Woman and man against the violence


Nalita Gajadhar of the Bureau of Gender Affairs is unceasing in her battle against domestic violence on the woman –– and rightly so. But the bureau programme officer must not so weight the brutalities of women, that she appears to trivialize domestic violence on the man.

Mrs Gajadhar has opined that violence against women can be seen from the womb to the tomb, “essentially in cases of infanticide, prenatal sex selection in favour of male babies, genital mutilation, sexual harassment in school and the workplace, trafficking, forced prostitution, dowry-related violence and domestic violence”.

While Nalita’s imagery may be argued to be extreme in the context of Barbados –– after all, as far as we are aware, prenatal sex selection, dowry-related violence and genital mutilation are not practices here –– the issue in particular of marital (or conjugal) rape, which she has also raised, warrants our strictest attention.

And we concur that when the current domestic violence legislation is amended, the attention to marital or conjugal rape ought to be included –– uneqivocally and unambiguously. For either partner could be guilty of forcing the other to have sexual intercourse.

It is not unknown for women –– much like men –– to hold the view they have a right and special privilege to, and a lien on their partners’ bodies and their most private and sacrosanct parts.

In her case for women, Nalita offered the circumstance of a mother coming home from the hospital after giving birth and being forced to have sexual intercourse by her spouse. Clearly, this woman’s partner is insensitive, inconsiderate, ignorant, aliterate and idiotic. And it would not have been unusual or cruel punishment sentencing him to a course of study in physiology and humanity.

Truly, it is sad that as a society we have to be continually amending and toughening laws for an acceptable behaviour between spouses that could otherwise have come from the womb of common sense. And, there is no ability to legislate intelligence or mother wit!

However, to Mrs Gajadhar’s credit, no matter how grudgingly, she does acknowledge that there has been “significant under-reporting” of domestic violence against men. And we applaud the Bureau of Gender Affairs officer’s fresh stand that we must not see the domestic violence against woman and against man as a competition of which gender is abused more. Spousal bullying and battering on all fronts are primitive and evil.

We make no attempt to minimize the severity and brutality of violence against women by men –– provoked or not. Nor will we sidestep the issue of brutal, physical and psychological abuse perpetrated by wives and girlfriends against their men, and bringing it to the fore when the victims themselves are embarrassed to admit their dilemma.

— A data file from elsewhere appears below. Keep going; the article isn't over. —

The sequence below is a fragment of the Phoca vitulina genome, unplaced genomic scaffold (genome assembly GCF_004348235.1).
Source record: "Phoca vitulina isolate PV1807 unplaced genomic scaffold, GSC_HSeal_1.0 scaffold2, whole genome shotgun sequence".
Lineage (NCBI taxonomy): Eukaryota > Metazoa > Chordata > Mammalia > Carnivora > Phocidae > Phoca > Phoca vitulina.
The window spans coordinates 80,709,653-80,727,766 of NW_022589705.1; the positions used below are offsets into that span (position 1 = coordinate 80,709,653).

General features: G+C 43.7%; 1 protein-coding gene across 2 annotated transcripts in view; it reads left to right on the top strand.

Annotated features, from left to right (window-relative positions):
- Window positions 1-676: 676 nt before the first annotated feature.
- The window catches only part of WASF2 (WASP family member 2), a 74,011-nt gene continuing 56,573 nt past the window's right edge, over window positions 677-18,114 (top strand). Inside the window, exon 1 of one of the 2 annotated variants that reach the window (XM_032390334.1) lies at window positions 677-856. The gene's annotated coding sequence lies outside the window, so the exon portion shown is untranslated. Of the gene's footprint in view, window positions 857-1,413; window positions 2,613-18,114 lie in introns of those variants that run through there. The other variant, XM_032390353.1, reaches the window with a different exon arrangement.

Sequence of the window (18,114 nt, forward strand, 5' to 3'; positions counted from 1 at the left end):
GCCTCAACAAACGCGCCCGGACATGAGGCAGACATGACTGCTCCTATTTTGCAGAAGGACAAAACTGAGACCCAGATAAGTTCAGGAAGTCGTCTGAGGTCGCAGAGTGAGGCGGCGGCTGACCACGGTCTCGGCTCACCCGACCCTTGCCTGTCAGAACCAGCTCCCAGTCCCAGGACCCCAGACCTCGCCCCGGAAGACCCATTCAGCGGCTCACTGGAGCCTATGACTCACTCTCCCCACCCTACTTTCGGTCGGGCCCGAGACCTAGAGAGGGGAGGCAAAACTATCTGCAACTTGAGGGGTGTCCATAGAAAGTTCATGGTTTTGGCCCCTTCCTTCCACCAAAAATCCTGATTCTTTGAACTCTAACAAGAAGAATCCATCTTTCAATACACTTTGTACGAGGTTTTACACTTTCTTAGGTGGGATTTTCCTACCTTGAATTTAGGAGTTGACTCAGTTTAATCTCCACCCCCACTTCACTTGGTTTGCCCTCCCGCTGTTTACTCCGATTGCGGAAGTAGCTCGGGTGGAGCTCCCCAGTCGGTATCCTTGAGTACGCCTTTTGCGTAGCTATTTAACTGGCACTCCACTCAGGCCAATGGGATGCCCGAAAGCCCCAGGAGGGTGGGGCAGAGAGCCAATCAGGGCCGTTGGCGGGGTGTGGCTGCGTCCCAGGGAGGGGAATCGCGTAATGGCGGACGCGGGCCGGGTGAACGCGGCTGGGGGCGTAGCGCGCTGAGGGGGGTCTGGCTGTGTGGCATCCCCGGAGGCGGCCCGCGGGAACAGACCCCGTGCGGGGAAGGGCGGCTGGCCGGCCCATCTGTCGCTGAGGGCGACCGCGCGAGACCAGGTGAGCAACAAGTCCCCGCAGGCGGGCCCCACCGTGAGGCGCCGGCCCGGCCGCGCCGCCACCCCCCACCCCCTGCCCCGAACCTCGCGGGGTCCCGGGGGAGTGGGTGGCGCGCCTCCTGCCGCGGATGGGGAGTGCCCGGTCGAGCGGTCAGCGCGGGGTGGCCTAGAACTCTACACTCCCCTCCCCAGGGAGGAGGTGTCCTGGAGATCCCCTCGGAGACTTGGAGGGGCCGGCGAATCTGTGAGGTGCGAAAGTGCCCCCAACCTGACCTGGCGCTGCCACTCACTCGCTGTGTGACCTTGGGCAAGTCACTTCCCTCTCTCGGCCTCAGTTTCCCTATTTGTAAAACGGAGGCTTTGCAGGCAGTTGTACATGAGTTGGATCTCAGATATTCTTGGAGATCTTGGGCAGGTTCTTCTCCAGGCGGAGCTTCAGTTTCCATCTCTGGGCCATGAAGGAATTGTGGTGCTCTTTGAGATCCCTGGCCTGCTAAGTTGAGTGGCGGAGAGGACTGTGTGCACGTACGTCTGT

For the greater part, the media, authorities and citizenry see and portray domestic violence as a crime against women carried out by men virtually exclusively. Consequently, the frenzy this nurtures, with its attendant public demonstration and pronouncements, paints a picture of support for women overwhelmingly terrorized by their wayward spouses.

This portrayal has not been unique to Barbados. It took national investigation to debunk the myth in the United States. There, 200 or more survey-based studies on domestic violence were done, which showed this type of abuse was just as likely to strike men as women. The mass of evidence indicated that half of all domestic violence cases involved an exchange of blows, and the remaining 50 per cent was evenly split between men and women who were brutalized by their partners.

We have no substantial data in Barbados on the comparative domestic brutality suffered by both man and woman. For sure, most of the information provided on domestic violence against men is anecdotal, and this must be of concern to those of us who seek the building of wholesome and responsible family units –– and even more so of an interest to the Bureau of Gender Affairs.

Maybe, the appropriate attention to domestic violence against males is lacking largely because of a scarcity of funds, and because consideration for our women is greater due to fact they are so much more biologically vulnerable.

Notwithstanding, battered men do not help their cause, consumed by a fear of being deemed weak or unmanly for crying out. Machismo in this context would be no more than an old wives’ tale.

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